Sydney water restrictions take effect after 'extreme' drop in dam levels

Level one water restriction are now in place in Sydney. Source: Getty

Sydney's water restrictions took effect on Saturday.

Sydney has turned to water restrictions for the first time in a decade.

The NSW capital on Saturday entered level one water restrictions after dam storages dropped from 95 per cent to 53 per cent in two years.

Sydney's level one restrictions will affect gardens, pools and the cleaning of outdoor areas and vehicles.

From Saturday, hoses must have a trigger nozzle or another attachment with an instant on-off mechanism and gardens can only be watered before 10am and after 4pm.

Residents are barred from using standard sprinklers and watering systems at any time of day.

The restrictions came into effect on Saturday.
The restrictions came into effect on Saturday.

But lawns and gardens can be watered with a bucket or watering can.

Sydneysiders will not be able to wash vehicles and buildings with a hose that isn't fitted with a trigger nozzle or high pressure cleaning equipment.

And they cannot clean hard surfaces such as paths, driveways and paved areas with a hose as part of general cleaning.

Warragamba Dam continues to dip.
Warragamba Dam continues to dip.

Residents with a pools greater than 10,000 litres cannot fill them unless they have a pool cover and permit from a pool supplier.

However, there will be a three-month grace period before fines of $220 for individuals and $550 for businesses are imposed.

Drying up

Dam storages in Australia's biggest city have dropped from 95 per cent to 53 per cent in two years.

Stuart Khan, a professor in the UNSW's School of Civil and Environmental Engineering, called the drop "extreme".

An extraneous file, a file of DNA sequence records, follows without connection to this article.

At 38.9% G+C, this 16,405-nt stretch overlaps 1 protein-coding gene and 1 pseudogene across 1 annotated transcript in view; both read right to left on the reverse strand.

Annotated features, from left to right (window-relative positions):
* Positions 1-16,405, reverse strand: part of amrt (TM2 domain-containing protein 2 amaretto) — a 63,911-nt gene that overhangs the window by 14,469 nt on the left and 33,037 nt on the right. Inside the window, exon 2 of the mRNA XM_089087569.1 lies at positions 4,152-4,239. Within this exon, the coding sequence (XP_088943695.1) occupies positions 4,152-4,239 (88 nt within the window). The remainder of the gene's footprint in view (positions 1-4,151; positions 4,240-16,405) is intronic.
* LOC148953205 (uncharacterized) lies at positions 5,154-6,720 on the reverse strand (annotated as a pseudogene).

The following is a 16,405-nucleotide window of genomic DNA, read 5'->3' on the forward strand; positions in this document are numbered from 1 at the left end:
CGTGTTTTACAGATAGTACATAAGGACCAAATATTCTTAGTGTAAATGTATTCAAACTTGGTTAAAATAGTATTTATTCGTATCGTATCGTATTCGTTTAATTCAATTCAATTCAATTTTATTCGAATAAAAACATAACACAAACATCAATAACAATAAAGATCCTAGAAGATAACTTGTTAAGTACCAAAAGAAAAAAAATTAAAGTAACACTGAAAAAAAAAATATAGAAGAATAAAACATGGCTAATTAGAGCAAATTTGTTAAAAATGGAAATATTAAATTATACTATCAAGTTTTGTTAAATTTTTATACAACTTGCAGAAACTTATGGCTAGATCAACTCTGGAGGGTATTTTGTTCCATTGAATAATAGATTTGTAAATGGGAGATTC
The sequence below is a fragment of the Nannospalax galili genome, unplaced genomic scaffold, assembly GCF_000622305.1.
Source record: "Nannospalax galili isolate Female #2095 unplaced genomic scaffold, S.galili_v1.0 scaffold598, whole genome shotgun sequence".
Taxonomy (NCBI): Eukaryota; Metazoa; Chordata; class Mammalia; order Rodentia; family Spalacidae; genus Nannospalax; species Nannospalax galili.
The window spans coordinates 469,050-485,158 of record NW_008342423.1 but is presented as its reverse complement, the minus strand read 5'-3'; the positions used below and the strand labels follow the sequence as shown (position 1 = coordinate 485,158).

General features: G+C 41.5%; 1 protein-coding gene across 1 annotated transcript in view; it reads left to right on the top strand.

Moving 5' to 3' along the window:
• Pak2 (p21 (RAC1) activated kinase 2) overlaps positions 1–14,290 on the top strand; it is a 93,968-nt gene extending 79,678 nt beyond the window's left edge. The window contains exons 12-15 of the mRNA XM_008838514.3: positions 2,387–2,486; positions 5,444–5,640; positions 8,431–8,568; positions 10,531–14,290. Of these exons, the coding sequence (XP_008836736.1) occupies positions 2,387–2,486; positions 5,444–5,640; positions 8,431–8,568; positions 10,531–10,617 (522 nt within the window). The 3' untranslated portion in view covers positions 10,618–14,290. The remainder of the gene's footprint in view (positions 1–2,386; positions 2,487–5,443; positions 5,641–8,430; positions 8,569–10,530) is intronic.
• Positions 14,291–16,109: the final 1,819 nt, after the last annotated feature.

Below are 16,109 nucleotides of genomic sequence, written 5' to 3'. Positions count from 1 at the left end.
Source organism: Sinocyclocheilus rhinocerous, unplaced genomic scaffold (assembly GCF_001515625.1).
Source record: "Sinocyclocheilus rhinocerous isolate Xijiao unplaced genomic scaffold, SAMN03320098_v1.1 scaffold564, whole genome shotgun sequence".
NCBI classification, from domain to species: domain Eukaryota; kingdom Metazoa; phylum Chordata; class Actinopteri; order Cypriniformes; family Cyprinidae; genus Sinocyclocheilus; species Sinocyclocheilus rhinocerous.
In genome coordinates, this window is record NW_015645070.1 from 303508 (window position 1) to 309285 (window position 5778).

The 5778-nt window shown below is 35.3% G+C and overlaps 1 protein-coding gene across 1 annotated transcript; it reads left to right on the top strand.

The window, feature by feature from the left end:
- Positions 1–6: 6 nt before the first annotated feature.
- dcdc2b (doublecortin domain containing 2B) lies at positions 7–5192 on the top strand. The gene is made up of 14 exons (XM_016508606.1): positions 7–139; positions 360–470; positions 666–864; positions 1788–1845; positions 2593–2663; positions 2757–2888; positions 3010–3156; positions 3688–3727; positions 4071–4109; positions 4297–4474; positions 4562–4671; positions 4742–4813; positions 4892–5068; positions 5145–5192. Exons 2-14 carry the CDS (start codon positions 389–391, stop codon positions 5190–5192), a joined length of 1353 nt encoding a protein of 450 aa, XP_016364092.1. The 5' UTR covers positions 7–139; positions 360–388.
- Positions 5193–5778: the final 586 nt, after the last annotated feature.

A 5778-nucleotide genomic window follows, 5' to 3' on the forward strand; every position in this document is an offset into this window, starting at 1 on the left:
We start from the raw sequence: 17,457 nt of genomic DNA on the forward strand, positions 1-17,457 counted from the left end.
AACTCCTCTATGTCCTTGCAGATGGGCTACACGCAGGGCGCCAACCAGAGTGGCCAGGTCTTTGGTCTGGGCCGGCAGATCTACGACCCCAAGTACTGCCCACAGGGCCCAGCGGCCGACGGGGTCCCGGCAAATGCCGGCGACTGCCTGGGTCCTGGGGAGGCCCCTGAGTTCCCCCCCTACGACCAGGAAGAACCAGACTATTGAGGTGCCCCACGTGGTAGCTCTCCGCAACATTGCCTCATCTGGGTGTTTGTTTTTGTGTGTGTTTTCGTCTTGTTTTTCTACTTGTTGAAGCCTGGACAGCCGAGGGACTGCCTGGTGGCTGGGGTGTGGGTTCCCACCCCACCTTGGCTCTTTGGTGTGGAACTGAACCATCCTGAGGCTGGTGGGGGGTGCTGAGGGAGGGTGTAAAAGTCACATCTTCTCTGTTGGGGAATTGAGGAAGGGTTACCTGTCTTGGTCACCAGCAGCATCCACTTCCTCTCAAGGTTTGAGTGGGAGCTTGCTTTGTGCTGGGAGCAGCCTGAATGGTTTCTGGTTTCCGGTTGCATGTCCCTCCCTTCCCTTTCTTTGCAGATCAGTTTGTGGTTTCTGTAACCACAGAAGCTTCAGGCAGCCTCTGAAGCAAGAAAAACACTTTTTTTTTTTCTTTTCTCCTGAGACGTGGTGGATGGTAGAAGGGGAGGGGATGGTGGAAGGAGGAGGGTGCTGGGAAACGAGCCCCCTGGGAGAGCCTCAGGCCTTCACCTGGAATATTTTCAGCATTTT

"It's the most rapid decline we've seen ... It's more dramatic than the rate of depletion we saw in the lead-up to the Millennium Drought of 2001-2003," he told SBS News on Saturday.

Many parts of NSW have been hit by drought.
Many parts of NSW have been hit by drought.

Professor Khan said the drop was a result of decreased rainfall and prolonged drought, which is likely being compounded by climate change.

"One of the most widely-accepted projections around climate change in an increased frequency and severity of extreme weather events," he said.

Sydney last faced restrictions in 2009, though permanent water rules have been in place ever since.

In January, the city's desalination plant returned to operation for the first time in seven years.

It is now working at about 50 per cent capacity and will add about 15 per cent to the water supply when it reaches full operation, Water Minister Melinda Pavey said this week.

Level two water restrictions are expected to be triggered, if dam levels fall to 40 per cent.

"If things keep going the way they are ... then we would be in pretty serious circumstances going into 2020," Professor Khan said.

Additional reporting: AAP

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